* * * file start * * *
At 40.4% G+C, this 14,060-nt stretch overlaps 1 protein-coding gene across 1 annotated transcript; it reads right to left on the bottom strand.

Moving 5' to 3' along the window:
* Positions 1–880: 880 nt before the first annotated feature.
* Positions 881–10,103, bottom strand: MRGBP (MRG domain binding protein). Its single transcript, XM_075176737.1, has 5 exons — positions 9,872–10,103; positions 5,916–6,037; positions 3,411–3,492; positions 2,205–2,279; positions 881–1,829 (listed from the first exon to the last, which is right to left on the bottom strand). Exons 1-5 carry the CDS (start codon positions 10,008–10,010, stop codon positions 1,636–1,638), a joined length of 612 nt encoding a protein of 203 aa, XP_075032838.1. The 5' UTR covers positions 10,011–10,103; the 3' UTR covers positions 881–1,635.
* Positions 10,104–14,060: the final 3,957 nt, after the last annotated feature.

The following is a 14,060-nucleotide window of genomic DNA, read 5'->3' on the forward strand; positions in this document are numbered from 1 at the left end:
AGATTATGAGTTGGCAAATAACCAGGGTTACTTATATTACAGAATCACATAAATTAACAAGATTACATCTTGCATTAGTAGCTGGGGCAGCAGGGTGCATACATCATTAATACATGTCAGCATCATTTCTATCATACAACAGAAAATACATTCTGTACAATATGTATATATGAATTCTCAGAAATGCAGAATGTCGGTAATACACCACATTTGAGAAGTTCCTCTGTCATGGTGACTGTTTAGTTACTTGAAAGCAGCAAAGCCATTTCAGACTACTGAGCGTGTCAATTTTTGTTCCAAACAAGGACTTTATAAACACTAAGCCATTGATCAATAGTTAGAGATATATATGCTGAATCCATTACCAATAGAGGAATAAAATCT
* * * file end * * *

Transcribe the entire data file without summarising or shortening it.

At 40.4% G+C, this 14,060-nt stretch overlaps 1 protein-coding gene across 1 annotated transcript; it reads right to left on the bottom strand.

Moving 5' to 3' along the window:
* Positions 1–880: 880 nt before the first annotated feature.
* Positions 881–10,103, bottom strand: MRGBP (MRG domain binding protein). Its single transcript, XM_075176737.1, has 5 exons — positions 9,872–10,103; positions 5,916–6,037; positions 3,411–3,492; positions 2,205–2,279; positions 881–1,829 (listed from the first exon to the last, which is right to left on the bottom strand). Exons 1-5 carry the CDS (start codon positions 10,008–10,010, stop codon positions 1,636–1,638), a joined length of 612 nt encoding a protein of 203 aa, XP_075032838.1. The 5' UTR covers positions 10,011–10,103; the 3' UTR covers positions 881–1,635.
* Positions 10,104–14,060: the final 3,957 nt, after the last annotated feature.

The following is a 14,060-nucleotide window of genomic DNA, read 5'->3' on the forward strand; positions in this document are numbered from 1 at the left end:
AGATTATGAGTTGGCAAATAACCAGGGTTACTTATATTACAGAATCACATAAATTAACAAGATTACATCTTGCATTAGTAGCTGGGGCAGCAGGGTGCATACATCATTAATACATGTCAGCATCATTTCTATCATACAACAGAAAATACATTCTGTACAATATGTATATATGAATTCTCAGAAATGCAGAATGTCGGTAATACACCACATTTGAGAAGTTCCTCTGTCATGGTGACTGTTTAGTTACTTGAAAGCAGCAAAGCCATTTCAGACTACTGAGCGTGTCAATTTTTGTTCCAAACAAGGACTTTATAAACACTAAGCCATTGATCAATAGTTAGAGATATATATGCTGAATCCATTACCAATAGAGGAATAAAATCT